This was the first part of this horrible crime. Talovic, it was discovered, killed a father and wounded a son in the parking lot and then ten steps into the mall shot at a man, a young woman and an unarmed security guard. As he roamed the mall, he then killed a young woman, according to the official Salt Lake City Police Department report. The shooter continued through the mall firing his guns and reloading constantly. People ran and hid in fear hearing shots, breaking glass and screams. In “Trolley Square: Emotionless killer gunned down victims randomly,” The Salt Lake Tribune reported, “The gunman made his way down the hallway, where he opened fire once again, this time into a gift shop with several people inside. Gunshots shattered the storefront glass, striking and killing at least three people.” Patrons of the mall fled in fear as the gunshots continued to roar throughout the building.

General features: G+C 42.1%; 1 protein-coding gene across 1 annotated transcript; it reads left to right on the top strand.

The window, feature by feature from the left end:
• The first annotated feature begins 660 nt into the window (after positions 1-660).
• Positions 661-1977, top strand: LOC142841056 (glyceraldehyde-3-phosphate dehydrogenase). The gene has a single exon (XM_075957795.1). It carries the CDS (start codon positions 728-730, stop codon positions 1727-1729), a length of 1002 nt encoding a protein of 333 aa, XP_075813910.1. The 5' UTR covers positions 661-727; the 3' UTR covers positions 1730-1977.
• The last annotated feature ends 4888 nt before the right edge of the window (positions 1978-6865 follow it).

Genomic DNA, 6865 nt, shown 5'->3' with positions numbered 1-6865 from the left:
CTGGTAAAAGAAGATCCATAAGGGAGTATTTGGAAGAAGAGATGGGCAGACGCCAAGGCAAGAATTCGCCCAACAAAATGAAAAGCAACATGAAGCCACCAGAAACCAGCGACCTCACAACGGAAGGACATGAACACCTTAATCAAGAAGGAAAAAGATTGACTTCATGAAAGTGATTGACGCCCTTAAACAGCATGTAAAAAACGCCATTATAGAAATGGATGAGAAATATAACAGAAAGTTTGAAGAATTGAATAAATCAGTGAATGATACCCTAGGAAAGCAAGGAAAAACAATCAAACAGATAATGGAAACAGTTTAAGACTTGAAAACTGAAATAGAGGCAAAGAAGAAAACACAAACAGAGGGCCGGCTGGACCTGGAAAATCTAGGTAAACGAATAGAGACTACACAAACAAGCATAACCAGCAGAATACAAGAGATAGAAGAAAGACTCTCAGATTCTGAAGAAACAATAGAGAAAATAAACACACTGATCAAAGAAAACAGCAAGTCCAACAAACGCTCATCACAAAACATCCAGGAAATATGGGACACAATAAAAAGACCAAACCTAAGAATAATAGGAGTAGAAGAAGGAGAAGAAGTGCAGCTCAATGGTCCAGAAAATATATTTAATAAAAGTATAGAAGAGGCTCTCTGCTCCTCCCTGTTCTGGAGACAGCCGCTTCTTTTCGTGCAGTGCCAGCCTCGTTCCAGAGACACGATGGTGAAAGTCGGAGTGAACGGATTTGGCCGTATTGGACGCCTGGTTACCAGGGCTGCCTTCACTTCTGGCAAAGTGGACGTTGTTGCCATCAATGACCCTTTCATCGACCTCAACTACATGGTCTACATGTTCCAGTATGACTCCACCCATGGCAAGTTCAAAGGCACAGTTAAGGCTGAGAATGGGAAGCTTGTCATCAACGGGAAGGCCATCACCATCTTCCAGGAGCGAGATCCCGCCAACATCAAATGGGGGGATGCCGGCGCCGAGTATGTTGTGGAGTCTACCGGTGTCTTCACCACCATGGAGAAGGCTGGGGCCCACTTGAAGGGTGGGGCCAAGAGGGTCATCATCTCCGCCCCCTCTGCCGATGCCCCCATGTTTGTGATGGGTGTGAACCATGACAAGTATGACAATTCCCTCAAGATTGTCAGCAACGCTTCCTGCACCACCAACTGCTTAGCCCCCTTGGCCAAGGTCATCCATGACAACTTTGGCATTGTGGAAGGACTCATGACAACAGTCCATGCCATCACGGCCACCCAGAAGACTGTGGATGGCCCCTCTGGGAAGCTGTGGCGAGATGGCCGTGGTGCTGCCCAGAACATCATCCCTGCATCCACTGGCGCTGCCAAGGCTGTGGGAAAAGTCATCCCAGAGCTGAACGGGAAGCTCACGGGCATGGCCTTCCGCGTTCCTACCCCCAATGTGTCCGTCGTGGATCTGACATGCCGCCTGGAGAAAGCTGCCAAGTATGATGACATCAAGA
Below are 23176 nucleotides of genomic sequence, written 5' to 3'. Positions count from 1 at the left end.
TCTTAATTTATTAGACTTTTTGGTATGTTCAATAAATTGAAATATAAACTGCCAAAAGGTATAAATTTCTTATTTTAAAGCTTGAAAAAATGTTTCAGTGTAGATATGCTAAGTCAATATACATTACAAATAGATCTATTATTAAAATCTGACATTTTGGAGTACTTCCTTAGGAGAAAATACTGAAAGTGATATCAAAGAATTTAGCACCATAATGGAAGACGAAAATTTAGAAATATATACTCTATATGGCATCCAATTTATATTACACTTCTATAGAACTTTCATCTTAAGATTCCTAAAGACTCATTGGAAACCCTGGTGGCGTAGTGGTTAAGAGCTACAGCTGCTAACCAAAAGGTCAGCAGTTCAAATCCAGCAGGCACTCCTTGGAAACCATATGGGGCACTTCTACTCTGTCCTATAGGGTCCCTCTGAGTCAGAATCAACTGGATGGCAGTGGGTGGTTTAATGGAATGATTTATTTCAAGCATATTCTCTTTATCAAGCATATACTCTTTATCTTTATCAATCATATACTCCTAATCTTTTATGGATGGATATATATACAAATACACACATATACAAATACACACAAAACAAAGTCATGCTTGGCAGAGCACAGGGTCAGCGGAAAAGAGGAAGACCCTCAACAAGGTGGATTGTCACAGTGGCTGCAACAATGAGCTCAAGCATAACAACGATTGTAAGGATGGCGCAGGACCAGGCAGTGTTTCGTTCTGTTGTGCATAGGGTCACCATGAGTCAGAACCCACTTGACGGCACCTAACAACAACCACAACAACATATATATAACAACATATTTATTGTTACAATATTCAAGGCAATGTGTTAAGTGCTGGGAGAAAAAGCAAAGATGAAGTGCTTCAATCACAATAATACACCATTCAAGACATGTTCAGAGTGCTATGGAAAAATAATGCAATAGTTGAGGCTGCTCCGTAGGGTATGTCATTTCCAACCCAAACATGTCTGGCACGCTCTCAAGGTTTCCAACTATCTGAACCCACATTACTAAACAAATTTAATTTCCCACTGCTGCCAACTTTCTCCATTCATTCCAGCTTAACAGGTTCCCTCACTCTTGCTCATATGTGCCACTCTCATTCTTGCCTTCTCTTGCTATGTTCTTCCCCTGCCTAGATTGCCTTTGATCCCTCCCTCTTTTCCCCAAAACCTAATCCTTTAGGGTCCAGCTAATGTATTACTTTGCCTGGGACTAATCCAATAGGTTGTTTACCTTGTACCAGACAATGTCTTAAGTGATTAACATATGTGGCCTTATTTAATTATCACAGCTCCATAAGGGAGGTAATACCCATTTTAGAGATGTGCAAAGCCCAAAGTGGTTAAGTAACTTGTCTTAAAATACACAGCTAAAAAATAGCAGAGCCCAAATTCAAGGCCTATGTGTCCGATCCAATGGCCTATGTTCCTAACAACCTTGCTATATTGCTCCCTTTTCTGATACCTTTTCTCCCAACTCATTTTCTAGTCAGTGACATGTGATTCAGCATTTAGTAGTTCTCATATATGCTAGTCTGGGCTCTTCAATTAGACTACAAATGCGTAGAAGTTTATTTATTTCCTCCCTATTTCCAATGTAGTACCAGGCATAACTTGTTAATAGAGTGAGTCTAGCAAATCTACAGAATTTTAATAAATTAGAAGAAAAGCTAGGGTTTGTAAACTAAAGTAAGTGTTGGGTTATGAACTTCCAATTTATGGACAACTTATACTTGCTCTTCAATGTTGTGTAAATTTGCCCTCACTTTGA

After the massacre in the gift shop Talovic came across an off-duty police officer and his wife. The Deseret News reported on February 18, 2007, that his wife “called 911 and explained to dispatchers that her husband was a police officer, giving them a description of what he was wearing.” Once the police officer was engaged, the standoff began. The officer ordered Talovic to drop his weapon, but he refused. Multiple shots were fired between the police officer and the shooter.